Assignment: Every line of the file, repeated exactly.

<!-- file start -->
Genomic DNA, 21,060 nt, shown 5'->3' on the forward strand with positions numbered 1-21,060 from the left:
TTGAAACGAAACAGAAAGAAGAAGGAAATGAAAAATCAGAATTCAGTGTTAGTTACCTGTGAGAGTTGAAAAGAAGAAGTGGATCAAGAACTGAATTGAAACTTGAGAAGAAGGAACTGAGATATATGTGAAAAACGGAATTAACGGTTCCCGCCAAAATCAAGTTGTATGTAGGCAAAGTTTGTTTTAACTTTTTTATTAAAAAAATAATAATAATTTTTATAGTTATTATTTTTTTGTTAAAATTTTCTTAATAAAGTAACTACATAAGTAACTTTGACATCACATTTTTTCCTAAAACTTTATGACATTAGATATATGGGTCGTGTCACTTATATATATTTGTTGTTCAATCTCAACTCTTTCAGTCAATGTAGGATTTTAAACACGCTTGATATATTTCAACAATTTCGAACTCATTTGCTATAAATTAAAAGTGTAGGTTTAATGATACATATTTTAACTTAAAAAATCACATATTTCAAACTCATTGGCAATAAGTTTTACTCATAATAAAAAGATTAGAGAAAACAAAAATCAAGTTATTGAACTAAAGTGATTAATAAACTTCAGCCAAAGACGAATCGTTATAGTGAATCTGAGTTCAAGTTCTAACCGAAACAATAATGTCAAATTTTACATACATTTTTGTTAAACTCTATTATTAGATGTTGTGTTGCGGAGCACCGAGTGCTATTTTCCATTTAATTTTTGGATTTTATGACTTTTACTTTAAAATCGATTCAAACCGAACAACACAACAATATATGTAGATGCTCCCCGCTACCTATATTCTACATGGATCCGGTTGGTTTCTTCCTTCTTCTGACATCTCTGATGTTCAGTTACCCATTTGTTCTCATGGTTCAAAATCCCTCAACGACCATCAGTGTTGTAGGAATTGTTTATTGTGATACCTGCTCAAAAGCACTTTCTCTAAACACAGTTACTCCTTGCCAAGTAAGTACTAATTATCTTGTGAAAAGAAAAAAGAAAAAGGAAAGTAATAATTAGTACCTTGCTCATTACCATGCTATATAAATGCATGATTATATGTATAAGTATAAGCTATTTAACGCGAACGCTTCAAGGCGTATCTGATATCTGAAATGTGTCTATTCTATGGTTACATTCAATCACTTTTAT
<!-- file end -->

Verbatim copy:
Genomic DNA, 21,060 nt, shown 5'->3' on the forward strand with positions numbered 1-21,060 from the left:
TTGAAACGAAACAGAAAGAAGAAGGAAATGAAAAATCAGAATTCAGTGTTAGTTACCTGTGAGAGTTGAAAAGAAGAAGTGGATCAAGAACTGAATTGAAACTTGAGAAGAAGGAACTGAGATATATGTGAAAAACGGAATTAACGGTTCCCGCCAAAATCAAGTTGTATGTAGGCAAAGTTTGTTTTAACTTTTTTATTAAAAAAATAATAATAATTTTTATAGTTATTATTTTTTTGTTAAAATTTTCTTAATAAAGTAACTACATAAGTAACTTTGACATCACATTTTTTCCTAAAACTTTATGACATTAGATATATGGGTCGTGTCACTTATATATATTTGTTGTTCAATCTCAACTCTTTCAGTCAATGTAGGATTTTAAACACGCTTGATATATTTCAACAATTTCGAACTCATTTGCTATAAATTAAAAGTGTAGGTTTAATGATACATATTTTAACTTAAAAAATCACATATTTCAAACTCATTGGCAATAAGTTTTACTCATAATAAAAAGATTAGAGAAAACAAAAATCAAGTTATTGAACTAAAGTGATTAATAAACTTCAGCCAAAGACGAATCGTTATAGTGAATCTGAGTTCAAGTTCTAACCGAAACAATAATGTCAAATTTTACATACATTTTTGTTAAACTCTATTATTAGATGTTGTGTTGCGGAGCACCGAGTGCTATTTTCCATTTAATTTTTGGATTTTATGACTTTTACTTTAAAATCGATTCAAACCGAACAACACAACAATATATGTAGATGCTCCCCGCTACCTATATTCTACATGGATCCGGTTGGTTTCTTCCTTCTTCTGACATCTCTGATGTTCAGTTACCCATTTGTTCTCATGGTTCAAAATCCCTCAACGACCATCAGTGTTGTAGGAATTGTTTATTGTGATACCTGCTCAAAAGCACTTTCTCTAAACACAGTTACTCCTTGCCAAGTAAGTACTAATTATCTTGTGAAAAGAAAAAAGAAAAAGGAAAGTAATAATTAGTACCTTGCTCATTACCATGCTATATAAATGCATGATTATATGTATAAGTATAAGCTATTTAACGCGAACGCTTCAAGGCGTATCTGATATCTGAAATGTGTCTATTCTATGGTTACATTCAATCACTTTTAT